Historicism and Fascism in Modern Italy

Historicism and Fascism in Modern Italy

David D. Roberts
Copyright Date: 2007
Pages: 352
https://www.jstor.org/stable/10.3138/9781442684423
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  • Book Info
    Historicism and Fascism in Modern Italy
    Book Description:

    This set of twelve essays by one of the leading scholars in the field represents an authoritative view of the modern Italian intellectual tradition, its relationship with fascism, and its enduring implications for history, politics, and culture in Italy and beyond.

    eISBN: 978-1-4426-8442-3
    Subjects: Political Science

Table of Contents

  1. Front Matter
    (pp. i-iv)
  2. Table of Contents
    (pp. v-2)
  3. Introduction: Historicism, Fascism, and the Wider Significance of the Modern Italian Experience
    (pp. 3-34)

    I am grateful to those colleagues on both sides of the Atlantic who have suggested that I publish a selection of my essays on modern Italian topics. Doing so enables me to bring together a set of pieces, most previously published, but several as yet unpublished, that explore interlocking themes from a variety of angles. I thought it might be useful to make even those already published more readily available, especially because their publication has been in disparate venues, some hard to find in North America or the anglophone world. A few have been published only in Italian. But I...

  4. chapter 1 An Indirect Italian Angle on a Few Big Historical Questions
    (pp. 35-53)

    We’ve not had a tradition of such inaugural lectures in our department, and I’m honoured that Ed has asked me to start one. In the European tradition, such lectures were often noble exercises in civic education. And I’d love to pronounce upon the state of the republic in light of Iraq, or perhaps the state of American popular culture in light of Super Bowl halftime shows and wardrobe failures. But I have no special expertise in American foreign policy, and though I am indeed male, I have to admit that, despite appearances, I’m not actually part of the vaunted nineteen-...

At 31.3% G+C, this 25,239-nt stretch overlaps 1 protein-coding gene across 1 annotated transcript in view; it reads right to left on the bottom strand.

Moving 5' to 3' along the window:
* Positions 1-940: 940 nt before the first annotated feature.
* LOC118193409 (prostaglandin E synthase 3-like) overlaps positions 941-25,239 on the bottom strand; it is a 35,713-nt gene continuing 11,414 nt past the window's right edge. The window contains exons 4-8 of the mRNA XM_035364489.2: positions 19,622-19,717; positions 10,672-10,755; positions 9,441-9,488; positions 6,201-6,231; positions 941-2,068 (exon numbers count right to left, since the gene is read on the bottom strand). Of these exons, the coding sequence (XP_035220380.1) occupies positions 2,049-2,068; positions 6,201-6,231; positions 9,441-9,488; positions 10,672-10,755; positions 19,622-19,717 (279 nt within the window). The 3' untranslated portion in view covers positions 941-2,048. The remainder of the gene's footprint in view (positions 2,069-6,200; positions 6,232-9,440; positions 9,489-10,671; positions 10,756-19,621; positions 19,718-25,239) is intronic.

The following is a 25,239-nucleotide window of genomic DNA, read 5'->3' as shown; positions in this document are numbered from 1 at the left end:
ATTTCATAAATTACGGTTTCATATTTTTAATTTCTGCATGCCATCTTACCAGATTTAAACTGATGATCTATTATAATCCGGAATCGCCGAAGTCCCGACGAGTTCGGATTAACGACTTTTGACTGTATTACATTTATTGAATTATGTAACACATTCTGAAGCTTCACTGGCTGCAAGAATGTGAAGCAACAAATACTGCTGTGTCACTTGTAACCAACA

5. chapter 2 Franchini’s Disillusionment: Rereading the Intervista su Croce from Abroad
    (pp. 54-67)

    It is a particular pleasure for me to return to this distinguished university to honour the memory of Raffaello Franchini, whom I never met personally, but whose works were fundamental to me as I wrote my book of 1987 on Croce and the contemporary relevance of his absolute historicism. I am most grateful to Professors Cantillo and Viti Cavaliere for their invitation to participate. As an American intellectual historian, I thought I could best contribute to our common enterprise of renewing Franchini’s legacy if I returned to hisIntervista su Croce(Interview on Croce) of 1978, which expressed his disillusionment...

  6. chapter 3 The Revolt against Croce in Post–Second World War Italian Culture
    (pp. 68-80)

    It’s well known that Benedetto Croce’s influence in Italian intellectual life declined sharply after the collapse of fascism in the early 1940s. There is something puzzling about this, and we’ll get to that shortly. First, though, we need to remind ourselves that this wasn’t the first revolt against Croce, who had had his ups and downs since his heyday during the first decade of the twentieth century. Moreover, some of the reasons for his eclipse during the 1940s are fairly obvious. We needn’t posit some archetypal revolt against the great-grandfather to explain why someone who seemed fresh and exciting in...